House advertising and incentives frequently already result from the strategies mentioned. In addition, brand storytelling allows for various use cases which are not intrusive or blatant. House advertising can thus be placed in specific customer magazines, and apps are also perfect for presenting a new product each month. A sneak preview lets you push products exclusively through the app.

Connection to the offline world

At the beginning of this blog we concluded that smartphones are brought along anywhere. A perfect opportunity to connect your local business to the advantages of mobile devices! An increasing amount of apps is specializing in location-based services (LBS), one of them being “shopnow”. These services include: indoor navigation using the iBeacon technology; mobile payment services or bonus systems which reward store check-ins or scanning receipts. Apple itself installed the iBeacon technology in 250 stores and provides the “Apple store” app, with which users can navigate through store departments.

Apps provide another advantage: they give insights into local stores – from home. The customer can find out about product lines of stationary businesses as well as where the next shop is located and whether a specific product is available. Many people like to look at products before making purchase decisions and also want to have their choices confirmed in a personal consultation. We have dealt with the opportunities of location-based services in these previous blog articles:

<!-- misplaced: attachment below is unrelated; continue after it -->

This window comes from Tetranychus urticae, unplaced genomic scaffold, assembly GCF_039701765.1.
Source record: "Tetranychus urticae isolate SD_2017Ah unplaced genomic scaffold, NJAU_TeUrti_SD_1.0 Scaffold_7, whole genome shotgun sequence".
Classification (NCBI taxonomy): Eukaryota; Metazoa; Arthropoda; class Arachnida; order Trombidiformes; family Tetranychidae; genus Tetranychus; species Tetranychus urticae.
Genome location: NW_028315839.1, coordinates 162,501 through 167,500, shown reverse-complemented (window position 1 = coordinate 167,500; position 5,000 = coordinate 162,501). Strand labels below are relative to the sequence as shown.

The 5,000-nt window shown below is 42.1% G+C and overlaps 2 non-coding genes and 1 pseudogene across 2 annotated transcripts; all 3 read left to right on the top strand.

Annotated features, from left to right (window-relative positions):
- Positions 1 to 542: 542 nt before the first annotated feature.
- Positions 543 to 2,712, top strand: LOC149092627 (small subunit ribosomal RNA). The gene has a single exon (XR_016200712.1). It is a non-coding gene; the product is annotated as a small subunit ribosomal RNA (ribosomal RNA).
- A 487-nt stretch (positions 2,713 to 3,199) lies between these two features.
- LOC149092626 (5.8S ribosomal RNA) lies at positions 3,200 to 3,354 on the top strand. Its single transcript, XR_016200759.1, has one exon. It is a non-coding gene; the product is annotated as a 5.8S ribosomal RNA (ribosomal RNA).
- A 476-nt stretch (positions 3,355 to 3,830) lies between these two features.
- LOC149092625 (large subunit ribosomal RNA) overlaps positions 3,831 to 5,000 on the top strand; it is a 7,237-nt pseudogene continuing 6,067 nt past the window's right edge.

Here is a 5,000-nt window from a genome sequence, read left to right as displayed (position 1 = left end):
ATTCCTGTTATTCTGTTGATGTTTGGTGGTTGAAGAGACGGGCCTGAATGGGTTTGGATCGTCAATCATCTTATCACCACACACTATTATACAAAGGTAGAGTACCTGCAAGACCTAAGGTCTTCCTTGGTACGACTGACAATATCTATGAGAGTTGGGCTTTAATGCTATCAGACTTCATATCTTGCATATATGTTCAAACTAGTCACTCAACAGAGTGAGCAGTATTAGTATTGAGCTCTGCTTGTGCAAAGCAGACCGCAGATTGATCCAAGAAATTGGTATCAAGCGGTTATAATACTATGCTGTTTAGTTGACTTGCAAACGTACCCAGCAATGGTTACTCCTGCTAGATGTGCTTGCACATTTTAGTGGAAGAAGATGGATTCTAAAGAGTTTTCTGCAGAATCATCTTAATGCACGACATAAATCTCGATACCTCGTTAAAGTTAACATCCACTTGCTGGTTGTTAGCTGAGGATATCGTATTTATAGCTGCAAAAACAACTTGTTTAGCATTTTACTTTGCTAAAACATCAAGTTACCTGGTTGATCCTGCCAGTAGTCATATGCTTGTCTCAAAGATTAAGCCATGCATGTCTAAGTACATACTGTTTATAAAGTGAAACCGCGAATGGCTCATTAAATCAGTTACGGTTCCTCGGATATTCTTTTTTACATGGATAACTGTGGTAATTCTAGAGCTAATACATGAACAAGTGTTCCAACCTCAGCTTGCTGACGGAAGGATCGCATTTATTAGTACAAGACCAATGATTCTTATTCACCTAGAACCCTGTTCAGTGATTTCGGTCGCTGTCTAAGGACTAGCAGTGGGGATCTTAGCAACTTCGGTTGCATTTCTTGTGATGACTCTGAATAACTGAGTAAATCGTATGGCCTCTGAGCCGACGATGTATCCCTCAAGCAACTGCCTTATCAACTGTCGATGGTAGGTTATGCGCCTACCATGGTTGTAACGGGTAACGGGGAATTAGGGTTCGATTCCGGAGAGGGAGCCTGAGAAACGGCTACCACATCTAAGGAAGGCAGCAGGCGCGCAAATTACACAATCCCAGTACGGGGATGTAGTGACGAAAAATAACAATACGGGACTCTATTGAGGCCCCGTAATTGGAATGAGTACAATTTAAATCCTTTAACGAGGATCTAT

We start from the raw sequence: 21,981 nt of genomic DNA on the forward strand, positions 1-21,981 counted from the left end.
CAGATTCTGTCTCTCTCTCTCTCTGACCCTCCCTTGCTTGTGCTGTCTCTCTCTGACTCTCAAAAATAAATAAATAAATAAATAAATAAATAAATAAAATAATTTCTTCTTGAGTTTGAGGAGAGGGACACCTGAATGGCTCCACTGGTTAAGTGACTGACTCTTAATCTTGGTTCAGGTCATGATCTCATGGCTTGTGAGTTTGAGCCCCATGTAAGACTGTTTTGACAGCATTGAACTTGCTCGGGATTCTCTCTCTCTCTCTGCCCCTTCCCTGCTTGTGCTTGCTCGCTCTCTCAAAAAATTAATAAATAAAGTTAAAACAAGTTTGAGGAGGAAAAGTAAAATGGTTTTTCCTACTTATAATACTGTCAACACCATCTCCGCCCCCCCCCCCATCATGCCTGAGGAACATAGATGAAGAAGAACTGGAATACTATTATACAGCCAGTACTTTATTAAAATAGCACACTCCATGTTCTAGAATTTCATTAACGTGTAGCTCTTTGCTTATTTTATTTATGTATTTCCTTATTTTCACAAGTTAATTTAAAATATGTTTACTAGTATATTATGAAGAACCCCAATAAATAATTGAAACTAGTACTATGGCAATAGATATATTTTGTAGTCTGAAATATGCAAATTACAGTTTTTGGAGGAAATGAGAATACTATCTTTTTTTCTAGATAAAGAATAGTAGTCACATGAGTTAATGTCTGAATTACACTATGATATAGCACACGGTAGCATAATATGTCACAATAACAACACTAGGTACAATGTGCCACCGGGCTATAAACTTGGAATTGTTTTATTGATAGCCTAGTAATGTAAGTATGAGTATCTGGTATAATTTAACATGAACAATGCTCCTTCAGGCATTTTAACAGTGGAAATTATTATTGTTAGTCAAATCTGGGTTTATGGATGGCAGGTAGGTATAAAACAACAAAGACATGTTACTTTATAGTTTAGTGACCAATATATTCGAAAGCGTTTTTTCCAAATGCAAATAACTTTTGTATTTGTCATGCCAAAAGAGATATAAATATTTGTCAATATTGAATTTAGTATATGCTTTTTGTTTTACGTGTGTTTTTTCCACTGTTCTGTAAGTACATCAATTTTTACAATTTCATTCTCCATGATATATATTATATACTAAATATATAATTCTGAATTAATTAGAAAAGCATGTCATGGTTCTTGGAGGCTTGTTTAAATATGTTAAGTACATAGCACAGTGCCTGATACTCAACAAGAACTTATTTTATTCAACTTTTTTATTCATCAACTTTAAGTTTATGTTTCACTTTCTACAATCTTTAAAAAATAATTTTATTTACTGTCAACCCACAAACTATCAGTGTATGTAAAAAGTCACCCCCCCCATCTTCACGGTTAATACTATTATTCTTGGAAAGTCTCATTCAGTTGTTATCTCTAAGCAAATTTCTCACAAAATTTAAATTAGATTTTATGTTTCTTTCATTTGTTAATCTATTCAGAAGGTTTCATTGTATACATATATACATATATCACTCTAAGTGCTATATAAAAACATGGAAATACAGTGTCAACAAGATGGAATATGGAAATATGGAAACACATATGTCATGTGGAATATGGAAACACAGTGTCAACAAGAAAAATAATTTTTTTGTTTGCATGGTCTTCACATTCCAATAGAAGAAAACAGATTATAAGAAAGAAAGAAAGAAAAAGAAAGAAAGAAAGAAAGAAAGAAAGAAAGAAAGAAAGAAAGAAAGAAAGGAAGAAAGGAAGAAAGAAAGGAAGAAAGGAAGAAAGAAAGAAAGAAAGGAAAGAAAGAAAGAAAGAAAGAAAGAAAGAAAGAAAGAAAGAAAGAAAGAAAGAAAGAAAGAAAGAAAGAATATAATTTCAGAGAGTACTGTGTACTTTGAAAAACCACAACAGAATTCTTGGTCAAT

1. Indoor navigation

2. Mobile marketing

3. Mobile payment

A whole different approach is the use of augmented reality. Among other things, it enables users to project furniture into their own homes, e. g. the “Ikea” app, making decorating much easier.

Market research

Smartphones and tablets provide the unique possibility to track the behavior and interests of users. Analyst tools, advertising IDs and A/B tests, being different in content, help to measure interests. These data can be used to improve offers and approach target groups through dedicated channels. Furthermore, users can be integrated through surveys and product reviews or even receive the option to mark products as favorites.

Challenges for your app business

Let us briefly recall which advantages a free app has before looking at the challenges. The inhibition threshold during app installation is lower with free apps. By offering free services, the customer commits to your company and your offering. Various channels allow you to skillfully send advertising to customers. Location-based services open up connections to local stores, generating revenue through targeted incentives.

The biggest challenge is to keep apps up-to-date and use elements that will downright encourage the user to use the app. Some of these elements are “Tip of the Day”, push notifications and of course the discount promotions we looked into. Here again: Be creative. A very good example of advertising that is updated daily is the campaign by Sixt, which uses breaking news for their advertising motifs, often also including black humor. Your ideas don’t have to be as provocative, but a wink surely won’t hurt.

The next part of this series will deal with lateral monetization of the app business: Part 3 – “Lateral Monetization of Apps” will be published on October 1st, 2014.

  • Go ahead and download the whole: “Whitepaper on App Monetization Strategies”